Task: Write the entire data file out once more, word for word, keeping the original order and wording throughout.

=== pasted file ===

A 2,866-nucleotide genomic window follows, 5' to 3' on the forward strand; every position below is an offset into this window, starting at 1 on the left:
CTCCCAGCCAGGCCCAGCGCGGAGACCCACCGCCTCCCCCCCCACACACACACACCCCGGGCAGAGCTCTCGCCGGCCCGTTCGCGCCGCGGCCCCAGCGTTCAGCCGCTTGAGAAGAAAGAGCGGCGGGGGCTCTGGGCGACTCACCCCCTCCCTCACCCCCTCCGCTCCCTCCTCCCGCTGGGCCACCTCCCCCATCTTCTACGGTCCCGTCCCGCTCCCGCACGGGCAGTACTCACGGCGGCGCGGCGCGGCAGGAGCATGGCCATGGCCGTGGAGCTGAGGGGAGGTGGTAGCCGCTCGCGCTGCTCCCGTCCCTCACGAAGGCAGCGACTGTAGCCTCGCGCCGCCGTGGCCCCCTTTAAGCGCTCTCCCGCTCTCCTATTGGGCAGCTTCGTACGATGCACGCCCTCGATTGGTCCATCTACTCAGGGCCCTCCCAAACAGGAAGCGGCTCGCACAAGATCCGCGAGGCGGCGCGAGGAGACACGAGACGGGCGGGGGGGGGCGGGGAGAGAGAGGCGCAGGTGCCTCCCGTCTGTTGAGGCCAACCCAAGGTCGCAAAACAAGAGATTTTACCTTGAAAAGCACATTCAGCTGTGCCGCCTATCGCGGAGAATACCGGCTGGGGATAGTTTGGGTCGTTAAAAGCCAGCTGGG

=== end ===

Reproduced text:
A 2,866-nucleotide genomic window follows, 5' to 3' on the forward strand; every position below is an offset into this window, starting at 1 on the left:
CTCCCAGCCAGGCCCAGCGCGGAGACCCACCGCCTCCCCCCCCACACACACACACCCCGGGCAGAGCTCTCGCCGGCCCGTTCGCGCCGCGGCCCCAGCGTTCAGCCGCTTGAGAAGAAAGAGCGGCGGGGGCTCTGGGCGACTCACCCCCTCCCTCACCCCCTCCGCTCCCTCCTCCCGCTGGGCCACCTCCCCCATCTTCTACGGTCCCGTCCCGCTCCCGCACGGGCAGTACTCACGGCGGCGCGGCGCGGCAGGAGCATGGCCATGGCCGTGGAGCTGAGGGGAGGTGGTAGCCGCTCGCGCTGCTCCCGTCCCTCACGAAGGCAGCGACTGTAGCCTCGCGCCGCCGTGGCCCCCTTTAAGCGCTCTCCCGCTCTCCTATTGGGCAGCTTCGTACGATGCACGCCCTCGATTGGTCCATCTACTCAGGGCCCTCCCAAACAGGAAGCGGCTCGCACAAGATCCGCGAGGCGGCGCGAGGAGACACGAGACGGGCGGGGGGGGGCGGGGAGAGAGAGGCGCAGGTGCCTCCCGTCTGTTGAGGCCAACCCAAGGTCGCAAAACAAGAGATTTTACCTTGAAAAGCACATTCAGCTGTGCCGCCTATCGCGGAGAATACCGGCTGGGGATAGTTTGGGTCGTTAAAAGCCAGCTGGG